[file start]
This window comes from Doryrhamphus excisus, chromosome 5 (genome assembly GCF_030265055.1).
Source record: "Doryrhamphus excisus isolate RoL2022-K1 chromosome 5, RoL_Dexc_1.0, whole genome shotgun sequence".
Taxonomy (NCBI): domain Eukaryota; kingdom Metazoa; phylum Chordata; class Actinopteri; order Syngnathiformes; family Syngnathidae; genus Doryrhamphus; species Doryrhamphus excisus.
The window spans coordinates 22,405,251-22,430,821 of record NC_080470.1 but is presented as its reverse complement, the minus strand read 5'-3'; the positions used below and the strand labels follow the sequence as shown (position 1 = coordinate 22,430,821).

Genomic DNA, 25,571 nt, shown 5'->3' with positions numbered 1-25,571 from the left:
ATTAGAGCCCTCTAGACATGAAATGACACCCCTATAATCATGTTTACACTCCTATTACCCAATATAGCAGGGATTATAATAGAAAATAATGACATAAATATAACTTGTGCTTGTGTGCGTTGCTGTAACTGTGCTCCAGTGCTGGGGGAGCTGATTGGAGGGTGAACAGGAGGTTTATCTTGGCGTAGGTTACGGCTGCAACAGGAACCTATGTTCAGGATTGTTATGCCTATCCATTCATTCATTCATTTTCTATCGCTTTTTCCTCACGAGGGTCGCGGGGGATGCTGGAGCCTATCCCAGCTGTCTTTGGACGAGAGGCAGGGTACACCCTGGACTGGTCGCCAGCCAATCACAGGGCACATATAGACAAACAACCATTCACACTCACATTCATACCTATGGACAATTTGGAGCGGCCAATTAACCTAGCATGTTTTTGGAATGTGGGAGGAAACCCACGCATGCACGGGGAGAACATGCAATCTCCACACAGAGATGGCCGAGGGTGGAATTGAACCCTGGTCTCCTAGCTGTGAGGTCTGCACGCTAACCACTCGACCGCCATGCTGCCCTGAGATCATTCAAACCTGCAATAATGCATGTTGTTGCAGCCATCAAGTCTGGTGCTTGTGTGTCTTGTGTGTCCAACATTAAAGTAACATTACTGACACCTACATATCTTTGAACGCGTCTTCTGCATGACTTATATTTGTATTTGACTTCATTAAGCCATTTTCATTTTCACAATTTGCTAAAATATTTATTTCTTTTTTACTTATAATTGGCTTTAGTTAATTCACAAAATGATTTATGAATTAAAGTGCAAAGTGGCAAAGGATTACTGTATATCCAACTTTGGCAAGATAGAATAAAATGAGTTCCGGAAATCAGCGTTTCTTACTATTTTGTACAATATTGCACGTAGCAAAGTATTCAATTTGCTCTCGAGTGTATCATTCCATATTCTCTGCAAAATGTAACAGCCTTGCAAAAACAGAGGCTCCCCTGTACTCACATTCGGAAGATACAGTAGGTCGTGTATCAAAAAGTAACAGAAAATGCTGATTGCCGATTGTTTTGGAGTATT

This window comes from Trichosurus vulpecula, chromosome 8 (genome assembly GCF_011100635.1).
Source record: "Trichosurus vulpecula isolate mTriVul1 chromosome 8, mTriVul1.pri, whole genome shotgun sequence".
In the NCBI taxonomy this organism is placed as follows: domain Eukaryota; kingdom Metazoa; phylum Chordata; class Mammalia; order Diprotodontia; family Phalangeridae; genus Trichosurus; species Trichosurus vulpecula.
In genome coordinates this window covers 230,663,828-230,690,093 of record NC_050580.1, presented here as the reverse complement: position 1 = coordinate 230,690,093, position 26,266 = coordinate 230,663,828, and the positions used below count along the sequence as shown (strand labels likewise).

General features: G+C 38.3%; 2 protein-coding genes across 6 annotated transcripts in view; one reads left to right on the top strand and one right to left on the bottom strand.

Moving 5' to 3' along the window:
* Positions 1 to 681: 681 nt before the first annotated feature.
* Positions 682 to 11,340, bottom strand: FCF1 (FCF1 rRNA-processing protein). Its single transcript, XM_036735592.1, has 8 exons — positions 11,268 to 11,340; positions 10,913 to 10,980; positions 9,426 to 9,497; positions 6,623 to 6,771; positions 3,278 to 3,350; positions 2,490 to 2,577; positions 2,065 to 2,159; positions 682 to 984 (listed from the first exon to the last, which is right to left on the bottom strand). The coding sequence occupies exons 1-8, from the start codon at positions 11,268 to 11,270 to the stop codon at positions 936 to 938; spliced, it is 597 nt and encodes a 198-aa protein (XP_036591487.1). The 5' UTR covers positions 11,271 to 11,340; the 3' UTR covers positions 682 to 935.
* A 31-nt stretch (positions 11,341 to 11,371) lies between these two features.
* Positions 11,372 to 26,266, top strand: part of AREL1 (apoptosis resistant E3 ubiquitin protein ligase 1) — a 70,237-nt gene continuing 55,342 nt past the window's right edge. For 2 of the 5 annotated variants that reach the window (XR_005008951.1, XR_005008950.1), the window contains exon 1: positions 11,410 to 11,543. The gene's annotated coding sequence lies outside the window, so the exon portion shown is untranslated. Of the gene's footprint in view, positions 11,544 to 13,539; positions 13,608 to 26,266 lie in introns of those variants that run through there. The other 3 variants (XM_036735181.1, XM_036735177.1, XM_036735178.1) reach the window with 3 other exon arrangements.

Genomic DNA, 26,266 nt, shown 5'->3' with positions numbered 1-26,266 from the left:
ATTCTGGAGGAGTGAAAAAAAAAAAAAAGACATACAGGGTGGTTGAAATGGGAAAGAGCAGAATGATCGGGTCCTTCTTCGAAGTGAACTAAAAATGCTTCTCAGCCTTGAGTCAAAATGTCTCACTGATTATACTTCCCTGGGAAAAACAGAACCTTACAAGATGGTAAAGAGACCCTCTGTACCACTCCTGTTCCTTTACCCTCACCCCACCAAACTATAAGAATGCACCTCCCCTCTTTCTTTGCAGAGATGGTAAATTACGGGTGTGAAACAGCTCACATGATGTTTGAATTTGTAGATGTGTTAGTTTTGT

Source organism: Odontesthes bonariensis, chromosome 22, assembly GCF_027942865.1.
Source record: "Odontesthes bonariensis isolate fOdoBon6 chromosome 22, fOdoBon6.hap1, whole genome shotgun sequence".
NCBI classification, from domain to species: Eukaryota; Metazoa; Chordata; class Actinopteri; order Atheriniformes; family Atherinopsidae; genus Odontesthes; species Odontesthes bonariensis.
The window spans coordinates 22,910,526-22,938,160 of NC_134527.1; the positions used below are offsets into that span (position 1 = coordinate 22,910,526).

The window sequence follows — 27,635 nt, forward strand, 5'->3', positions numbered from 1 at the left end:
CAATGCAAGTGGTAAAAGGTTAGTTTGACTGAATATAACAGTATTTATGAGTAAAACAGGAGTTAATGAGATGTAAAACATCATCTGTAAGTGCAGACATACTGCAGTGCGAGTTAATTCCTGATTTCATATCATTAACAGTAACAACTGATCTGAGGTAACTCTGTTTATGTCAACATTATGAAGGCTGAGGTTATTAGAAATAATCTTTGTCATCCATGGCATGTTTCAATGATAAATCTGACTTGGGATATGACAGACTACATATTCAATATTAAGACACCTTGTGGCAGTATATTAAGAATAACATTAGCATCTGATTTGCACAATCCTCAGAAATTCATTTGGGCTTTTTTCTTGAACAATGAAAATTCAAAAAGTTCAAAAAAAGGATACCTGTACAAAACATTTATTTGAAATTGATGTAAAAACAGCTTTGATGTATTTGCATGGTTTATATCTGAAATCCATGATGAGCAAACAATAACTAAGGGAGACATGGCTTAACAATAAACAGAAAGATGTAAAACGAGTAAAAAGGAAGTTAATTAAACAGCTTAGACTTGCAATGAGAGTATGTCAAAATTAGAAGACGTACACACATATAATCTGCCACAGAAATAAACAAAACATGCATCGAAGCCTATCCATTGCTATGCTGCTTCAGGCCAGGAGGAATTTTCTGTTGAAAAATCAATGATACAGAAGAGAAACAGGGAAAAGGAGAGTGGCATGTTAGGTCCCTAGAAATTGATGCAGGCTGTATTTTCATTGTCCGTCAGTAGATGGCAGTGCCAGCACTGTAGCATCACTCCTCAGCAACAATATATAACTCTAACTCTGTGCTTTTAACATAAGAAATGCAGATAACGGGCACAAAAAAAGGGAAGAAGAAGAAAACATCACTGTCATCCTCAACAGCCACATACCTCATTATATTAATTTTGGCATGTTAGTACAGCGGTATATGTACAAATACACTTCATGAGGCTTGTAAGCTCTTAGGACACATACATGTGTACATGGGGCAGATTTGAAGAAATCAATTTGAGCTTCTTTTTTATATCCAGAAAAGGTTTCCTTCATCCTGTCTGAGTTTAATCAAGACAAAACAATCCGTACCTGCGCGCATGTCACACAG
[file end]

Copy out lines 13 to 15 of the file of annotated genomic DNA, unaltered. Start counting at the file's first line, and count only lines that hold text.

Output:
* Positions 1 to 681: 681 nt before the first annotated feature.
* Positions 682 to 11,340, bottom strand: FCF1 (FCF1 rRNA-processing protein). Its single transcript, XM_036735592.1, has 8 exons — positions 11,268 to 11,340; positions 10,913 to 10,980; positions 9,426 to 9,497; positions 6,623 to 6,771; positions 3,278 to 3,350; positions 2,490 to 2,577; positions 2,065 to 2,159; positions 682 to 984 (listed from the first exon to the last, which is right to left on the bottom strand). The coding sequence occupies exons 1-8, from the start codon at positions 11,268 to 11,270 to the stop codon at positions 936 to 938; spliced, it is 597 nt and encodes a 198-aa protein (XP_036591487.1). The 5' UTR covers positions 11,271 to 11,340; the 3' UTR covers positions 682 to 935.
* A 31-nt stretch (positions 11,341 to 11,371) lies between these two features.